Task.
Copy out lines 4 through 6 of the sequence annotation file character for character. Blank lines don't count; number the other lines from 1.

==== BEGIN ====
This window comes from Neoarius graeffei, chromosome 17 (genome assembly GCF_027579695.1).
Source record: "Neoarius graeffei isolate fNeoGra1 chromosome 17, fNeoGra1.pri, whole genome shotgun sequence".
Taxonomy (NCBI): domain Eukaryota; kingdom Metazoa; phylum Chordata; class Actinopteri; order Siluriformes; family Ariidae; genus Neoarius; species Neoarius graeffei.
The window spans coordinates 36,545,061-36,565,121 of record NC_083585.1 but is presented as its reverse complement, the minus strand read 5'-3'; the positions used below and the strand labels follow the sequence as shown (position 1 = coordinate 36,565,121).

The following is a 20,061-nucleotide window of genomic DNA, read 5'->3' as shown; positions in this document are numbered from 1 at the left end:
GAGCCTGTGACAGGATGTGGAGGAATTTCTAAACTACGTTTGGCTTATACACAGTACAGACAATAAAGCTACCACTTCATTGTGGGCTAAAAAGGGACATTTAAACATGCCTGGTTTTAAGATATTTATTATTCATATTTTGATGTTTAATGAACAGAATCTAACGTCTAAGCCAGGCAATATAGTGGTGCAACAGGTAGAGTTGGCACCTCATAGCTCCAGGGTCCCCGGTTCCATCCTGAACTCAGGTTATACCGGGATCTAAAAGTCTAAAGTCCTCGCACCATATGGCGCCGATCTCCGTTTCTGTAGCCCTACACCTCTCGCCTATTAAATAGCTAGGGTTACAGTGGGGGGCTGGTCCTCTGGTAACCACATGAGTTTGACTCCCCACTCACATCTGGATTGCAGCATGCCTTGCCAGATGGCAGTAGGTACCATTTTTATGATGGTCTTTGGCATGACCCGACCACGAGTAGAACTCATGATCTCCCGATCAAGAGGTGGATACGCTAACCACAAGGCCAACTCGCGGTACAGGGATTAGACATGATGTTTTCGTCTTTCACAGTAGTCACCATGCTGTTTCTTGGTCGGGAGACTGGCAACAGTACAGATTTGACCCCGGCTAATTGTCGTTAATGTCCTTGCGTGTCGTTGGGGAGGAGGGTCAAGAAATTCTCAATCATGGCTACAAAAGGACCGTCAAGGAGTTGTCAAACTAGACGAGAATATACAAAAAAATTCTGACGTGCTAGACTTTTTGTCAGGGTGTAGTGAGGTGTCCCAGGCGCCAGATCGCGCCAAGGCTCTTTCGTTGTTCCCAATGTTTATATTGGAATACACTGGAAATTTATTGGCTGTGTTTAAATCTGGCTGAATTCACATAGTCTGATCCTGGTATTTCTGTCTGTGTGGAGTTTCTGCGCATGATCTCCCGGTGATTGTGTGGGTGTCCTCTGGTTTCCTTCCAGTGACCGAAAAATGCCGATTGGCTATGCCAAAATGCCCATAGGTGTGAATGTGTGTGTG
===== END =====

The window spans coordinates 36,545,061-36,565,121 of record NC_083585.1 but is presented as its reverse complement, the minus strand read 5'-3'; the positions used below and the strand labels follow the sequence as shown (position 1 = coordinate 36,565,121).

The following is a 20,061-nucleotide window of genomic DNA, read 5'->3' as shown; positions in this document are numbered from 1 at the left end:
GAGCCTGTGACAGGATGTGGAGGAATTTCTAAACTACGTTTGGCTTATACACAGTACAGACAATAAAGCTACCACTTCATTGTGGGCTAAAAAGGGACATTTAAACATGCCTGGTTTTAAGATATTTATTATTCATATTTTGATGTTTAATGAACAGAATCTAACGTCTAAGCCAGGCAATATAGTGGTGCAACAGGTAGAGTTGGCACCTCATAGCTCCAGGGTCCCCGGTTCCATCCTGAACTCAGGTTATACCGGGATCTAAAAGTCTAAAGTCCTCGCACCATATGGCGCCGATCTCCGTTTCTGTAGCCCTACACCTCTCGCCTATTAAATAGCTAGGGTTACAGTGGGGGGCTGGTCCTCTGGTAACCACATGAGTTTGACTCCCCACTCACATCTGGATTGCAGCATGCCTTGCCAGATGGCAGTAGGTACCATTTTTATGATGGTCTTTGGCATGACCCGACCACGAGTAGAACTCATGATCTCCCGATCAAGAGGTGGATACGCTAACCACAAGGCCAACTCGCGGTACAGGGATTAGACATGATGTTTTCGTCTTTCACAGTAGTCACCATGCTGTTTCTTGGTCGGGAGACTGGCAACAGTACAGATTTGACCCCGGCTAATTGTCGTTAATGTCCTTGCGTGTCGTTGGGGAGGAGGGTCAAGAAATTCTCAATCATGGCTACAAAAGGACCGTCAAGGAGTTGTCAAACTAGACGAGAATATACAAAAAAATTCTGACGTGCTAGACTTTTTGTCAGGGTGTAGTGAGGTGTCCCAGGCGCCAGATCGCGCCAAGGCTCTTTCGTTGTTCCCAATGTTTATATTGGAATACACTGGAAATTTATTGGCTGTGTTTAAATCTGGCTGAATTCACATAGTCTGATCCTGGTATTTCTGTCTGTGTGGAGTTTCTGCGCATGATCTCCCGGTGATTGTGTGGGTGTCCTCTGGTTTCCTTCCAGTGACCGAAAAATGCCGATTGGCTATGCCAAAATGCCCATAGGTGTGAATGTGTGTGTG